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Literary Disability: Autobiography and Novel at Mid-Century

  • Elizabeth GrubgeldEmail author
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Part of the Literary Disability Studies book series (LIDIST)

Abstract

Because the borders between nonfiction and fiction are very permeable, this chapter analyzes as life writing three autobiographical texts that are narrated through the third person and circumvent many of the rhetorical signposts of nonfiction. In all three, literary style is of primary concern. The experimental language and structure of Christy Brown’s Down All the Days and Christopher Nolan’s Under the Eye of the Clock offer possibilities neither writer saw in autobiography as they understood it. Stewart Parker never sought publication of Hopdance, nor even finished the book, and thus the circumstances of its composition, like the volatile subject matter of Brown’s Down All the Days, require a discussion of the ethics of privacy and disclosure in writing about one’s own body and that of another.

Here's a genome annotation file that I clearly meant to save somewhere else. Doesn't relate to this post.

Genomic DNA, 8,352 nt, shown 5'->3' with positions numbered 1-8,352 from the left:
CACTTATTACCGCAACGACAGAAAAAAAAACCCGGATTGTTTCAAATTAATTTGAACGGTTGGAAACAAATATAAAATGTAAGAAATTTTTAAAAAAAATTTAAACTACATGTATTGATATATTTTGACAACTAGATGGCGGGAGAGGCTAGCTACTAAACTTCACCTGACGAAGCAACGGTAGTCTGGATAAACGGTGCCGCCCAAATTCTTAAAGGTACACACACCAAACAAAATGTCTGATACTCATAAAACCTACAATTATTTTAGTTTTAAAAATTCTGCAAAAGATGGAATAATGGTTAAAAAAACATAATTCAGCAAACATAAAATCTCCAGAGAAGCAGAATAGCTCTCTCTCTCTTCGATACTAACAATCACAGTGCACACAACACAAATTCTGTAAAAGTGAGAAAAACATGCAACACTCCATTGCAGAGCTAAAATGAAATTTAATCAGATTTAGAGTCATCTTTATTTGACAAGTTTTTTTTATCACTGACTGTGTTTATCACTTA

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Copyright information

© The Author(s) 2020

Authors and Affiliations

  1. 1.Oklahoma State UniversityStillwaterUSA

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